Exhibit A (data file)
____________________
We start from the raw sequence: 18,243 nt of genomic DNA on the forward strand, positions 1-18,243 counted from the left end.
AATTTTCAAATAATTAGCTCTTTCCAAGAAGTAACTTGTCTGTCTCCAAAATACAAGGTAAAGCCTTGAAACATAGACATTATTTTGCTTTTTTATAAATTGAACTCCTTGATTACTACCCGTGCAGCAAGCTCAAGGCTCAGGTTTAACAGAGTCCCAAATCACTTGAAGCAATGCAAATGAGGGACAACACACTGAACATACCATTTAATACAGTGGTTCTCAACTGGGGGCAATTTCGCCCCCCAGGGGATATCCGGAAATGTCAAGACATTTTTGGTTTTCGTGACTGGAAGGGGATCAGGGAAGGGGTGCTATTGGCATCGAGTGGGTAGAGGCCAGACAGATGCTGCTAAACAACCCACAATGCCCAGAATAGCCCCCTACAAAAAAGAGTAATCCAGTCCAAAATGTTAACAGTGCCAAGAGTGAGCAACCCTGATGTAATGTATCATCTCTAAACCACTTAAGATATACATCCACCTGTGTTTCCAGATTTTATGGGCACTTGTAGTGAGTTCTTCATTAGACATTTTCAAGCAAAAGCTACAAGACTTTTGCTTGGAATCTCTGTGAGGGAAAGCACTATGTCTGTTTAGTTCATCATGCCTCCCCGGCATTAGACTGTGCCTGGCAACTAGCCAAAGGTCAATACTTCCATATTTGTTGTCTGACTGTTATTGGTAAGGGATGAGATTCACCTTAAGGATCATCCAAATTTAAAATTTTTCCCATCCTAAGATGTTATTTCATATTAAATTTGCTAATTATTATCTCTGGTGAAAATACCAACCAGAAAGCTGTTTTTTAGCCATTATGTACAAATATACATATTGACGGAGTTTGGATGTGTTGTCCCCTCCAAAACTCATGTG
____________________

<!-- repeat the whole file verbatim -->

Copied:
We start from the raw sequence: 18,243 nt of genomic DNA on the forward strand, positions 1-18,243 counted from the left end.
AATTTTCAAATAATTAGCTCTTTCCAAGAAGTAACTTGTCTGTCTCCAAAATACAAGGTAAAGCCTTGAAACATAGACATTATTTTGCTTTTTTATAAATTGAACTCCTTGATTACTACCCGTGCAGCAAGCTCAAGGCTCAGGTTTAACAGAGTCCCAAATCACTTGAAGCAATGCAAATGAGGGACAACACACTGAACATACCATTTAATACAGTGGTTCTCAACTGGGGGCAATTTCGCCCCCCAGGGGATATCCGGAAATGTCAAGACATTTTTGGTTTTCGTGACTGGAAGGGGATCAGGGAAGGGGTGCTATTGGCATCGAGTGGGTAGAGGCCAGACAGATGCTGCTAAACAACCCACAATGCCCAGAATAGCCCCCTACAAAAAAGAGTAATCCAGTCCAAAATGTTAACAGTGCCAAGAGTGAGCAACCCTGATGTAATGTATCATCTCTAAACCACTTAAGATATACATCCACCTGTGTTTCCAGATTTTATGGGCACTTGTAGTGAGTTCTTCATTAGACATTTTCAAGCAAAAGCTACAAGACTTTTGCTTGGAATCTCTGTGAGGGAAAGCACTATGTCTGTTTAGTTCATCATGCCTCCCCGGCATTAGACTGTGCCTGGCAACTAGCCAAAGGTCAATACTTCCATATTTGTTGTCTGACTGTTATTGGTAAGGGATGAGATTCACCTTAAGGATCATCCAAATTTAAAATTTTTCCCATCCTAAGATGTTATTTCATATTAAATTTGCTAATTATTATCTCTGGTGAAAATACCAACCAGAAAGCTGTTTTTTAGCCATTATGTACAAATATACATATTGACGGAGTTTGGATGTGTTGTCCCCTCCAAAACTCATGTG